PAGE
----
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(Reference retrieved automatically from Web of Science through information on FAPESP grant and its corresponding number as mentioned in the publication by the authors.)

An experimental study of the partitioning of trace elements between rutile and silicate melt as a function of oxygen fugacity

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Author(s):
Mallmann, Guilherme [1, 2] ; Fonseca, Raul O. C. [3] ; Silva, Adolfo B. [4]
Total Authors: 3
Affiliation:
[1] Univ Sao Paulo, Inst Geociencias, BR-05508080 Sao Paulo - Brazil
[2] Univ Queensland, Sch Earth Sci, Brisbane, Qld 4072 - Australia
[3] Univ Bonn, Steinmann Inst Geol Mineral & Paleontol, D-53115 Bonn - Germany
[4] Univ Sao Paulo, Inst Astron Geofis & Ciencias Atmosfer, BR-05508090 Sao Paulo - Brazil
Total Affiliations: 4
Document type: Journal article
Source: Anais da Academia Brasileira de Ciências; v. 86, n. 4, p. 1609-1629, DEC 2014.
Web of Science Citations: 4
Abstract

Subduction zone or arc magmas are known to display a characteristic depletion of High Field Strength Elements (HFSE) relative to other similarly incompatible elements, which can be attributed to the presence of the accessory mineral rutile (TiO2) in the residual slab. Here we show that the partitioning behavior of vanadium between rutile and silicate melt varies from incompatible (similar to 0.1) to compatible (similar to 18) as a function of oxygen fugacity. We also confirm that the HFSE are compatible in rutile, with D(Ta) > D(Nb) >> (D(Hf) >/similar to D(Zr), but that the level of compatibility is strongly dependent on melt composition, with partition coefficients increasing about one order of magnitude with increasing melt polymerization (or decreasing basicity). Our partitioning results also indicate that residual rutile may fractionate U from Th due to the contrasting (over 2 orders of magnitude) partitioning between these two elements. We confirm that, in addition to the HFSE, Cr, Cu, Zn and W are compatible in rutile at all oxygen fugacity conditions. (AU)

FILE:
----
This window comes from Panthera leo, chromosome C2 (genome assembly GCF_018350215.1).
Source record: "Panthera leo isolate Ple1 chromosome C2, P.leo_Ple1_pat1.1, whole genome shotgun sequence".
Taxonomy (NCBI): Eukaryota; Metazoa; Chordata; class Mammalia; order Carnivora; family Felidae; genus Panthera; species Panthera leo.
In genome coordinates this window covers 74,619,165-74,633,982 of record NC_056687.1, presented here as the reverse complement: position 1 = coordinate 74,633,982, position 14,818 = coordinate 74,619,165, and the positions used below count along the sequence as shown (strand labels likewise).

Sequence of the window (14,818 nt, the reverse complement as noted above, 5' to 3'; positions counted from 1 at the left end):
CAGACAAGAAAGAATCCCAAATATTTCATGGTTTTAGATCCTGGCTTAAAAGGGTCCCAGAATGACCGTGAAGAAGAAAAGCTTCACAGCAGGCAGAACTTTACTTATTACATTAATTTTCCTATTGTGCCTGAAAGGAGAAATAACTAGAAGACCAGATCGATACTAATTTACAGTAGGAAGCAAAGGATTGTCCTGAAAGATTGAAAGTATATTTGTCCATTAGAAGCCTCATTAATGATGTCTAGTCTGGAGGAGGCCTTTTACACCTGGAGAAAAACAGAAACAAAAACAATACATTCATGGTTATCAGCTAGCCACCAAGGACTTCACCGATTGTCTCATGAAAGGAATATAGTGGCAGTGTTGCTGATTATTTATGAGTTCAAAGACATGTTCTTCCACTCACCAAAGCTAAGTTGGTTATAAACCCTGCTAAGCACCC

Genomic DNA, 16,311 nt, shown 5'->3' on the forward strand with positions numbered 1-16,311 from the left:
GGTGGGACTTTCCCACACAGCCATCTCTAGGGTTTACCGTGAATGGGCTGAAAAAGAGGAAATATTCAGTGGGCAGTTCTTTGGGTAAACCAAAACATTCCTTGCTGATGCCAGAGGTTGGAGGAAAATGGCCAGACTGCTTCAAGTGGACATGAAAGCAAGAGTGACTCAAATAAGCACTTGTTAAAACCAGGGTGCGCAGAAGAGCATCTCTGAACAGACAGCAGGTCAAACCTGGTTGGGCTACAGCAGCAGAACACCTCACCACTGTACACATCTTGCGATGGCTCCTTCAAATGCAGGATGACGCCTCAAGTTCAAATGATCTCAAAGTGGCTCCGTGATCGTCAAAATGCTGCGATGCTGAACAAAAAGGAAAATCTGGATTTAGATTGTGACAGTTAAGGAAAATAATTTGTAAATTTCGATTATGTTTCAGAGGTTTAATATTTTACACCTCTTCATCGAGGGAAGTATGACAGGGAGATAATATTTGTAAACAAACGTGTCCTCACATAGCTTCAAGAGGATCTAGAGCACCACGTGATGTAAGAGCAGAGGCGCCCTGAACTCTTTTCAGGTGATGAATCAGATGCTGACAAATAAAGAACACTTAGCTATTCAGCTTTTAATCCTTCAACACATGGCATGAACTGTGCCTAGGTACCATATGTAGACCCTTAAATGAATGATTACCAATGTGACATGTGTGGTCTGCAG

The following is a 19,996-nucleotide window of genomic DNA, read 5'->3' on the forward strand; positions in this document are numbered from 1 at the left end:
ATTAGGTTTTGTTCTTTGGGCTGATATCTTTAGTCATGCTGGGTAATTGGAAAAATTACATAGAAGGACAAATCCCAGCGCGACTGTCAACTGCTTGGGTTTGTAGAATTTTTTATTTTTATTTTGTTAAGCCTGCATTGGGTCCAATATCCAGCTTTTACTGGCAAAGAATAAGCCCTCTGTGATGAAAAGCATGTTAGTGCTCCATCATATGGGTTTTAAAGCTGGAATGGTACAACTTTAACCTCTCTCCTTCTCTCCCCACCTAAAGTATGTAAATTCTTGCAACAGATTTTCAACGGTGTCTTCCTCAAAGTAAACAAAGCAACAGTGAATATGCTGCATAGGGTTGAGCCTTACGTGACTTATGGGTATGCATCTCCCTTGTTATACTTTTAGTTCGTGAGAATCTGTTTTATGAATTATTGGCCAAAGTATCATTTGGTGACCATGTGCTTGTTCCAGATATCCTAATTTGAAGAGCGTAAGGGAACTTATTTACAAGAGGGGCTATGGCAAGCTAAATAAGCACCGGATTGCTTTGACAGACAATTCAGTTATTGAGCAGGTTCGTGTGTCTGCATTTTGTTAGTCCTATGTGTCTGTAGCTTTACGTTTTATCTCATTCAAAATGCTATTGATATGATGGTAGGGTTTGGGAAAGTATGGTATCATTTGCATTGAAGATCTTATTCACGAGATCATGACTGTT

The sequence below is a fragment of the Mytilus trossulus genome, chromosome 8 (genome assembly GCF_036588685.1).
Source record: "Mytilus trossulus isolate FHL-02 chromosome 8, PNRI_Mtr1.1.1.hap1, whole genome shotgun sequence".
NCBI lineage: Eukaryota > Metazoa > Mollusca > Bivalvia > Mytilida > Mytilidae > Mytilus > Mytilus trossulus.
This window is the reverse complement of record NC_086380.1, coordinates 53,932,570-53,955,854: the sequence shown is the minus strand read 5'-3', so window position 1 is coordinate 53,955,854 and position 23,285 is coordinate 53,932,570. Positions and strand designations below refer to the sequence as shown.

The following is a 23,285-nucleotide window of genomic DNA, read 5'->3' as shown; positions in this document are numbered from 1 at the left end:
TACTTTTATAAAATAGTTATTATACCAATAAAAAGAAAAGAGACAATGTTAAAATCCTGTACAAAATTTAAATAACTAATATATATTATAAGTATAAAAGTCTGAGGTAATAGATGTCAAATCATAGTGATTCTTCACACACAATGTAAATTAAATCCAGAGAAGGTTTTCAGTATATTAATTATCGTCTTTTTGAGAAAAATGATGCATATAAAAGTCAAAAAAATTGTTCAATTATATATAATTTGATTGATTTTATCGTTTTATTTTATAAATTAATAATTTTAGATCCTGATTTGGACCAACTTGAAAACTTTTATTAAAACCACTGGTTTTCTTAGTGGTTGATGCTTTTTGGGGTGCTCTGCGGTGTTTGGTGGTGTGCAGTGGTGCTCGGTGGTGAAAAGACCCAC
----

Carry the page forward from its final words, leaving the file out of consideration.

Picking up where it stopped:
FAPESP's process: 10/05512-1 - Experimental studies of planetary accretion and differentiation
Grantee:Guilherme Mallmann
Support type: Research Grants - Young Investigators Grants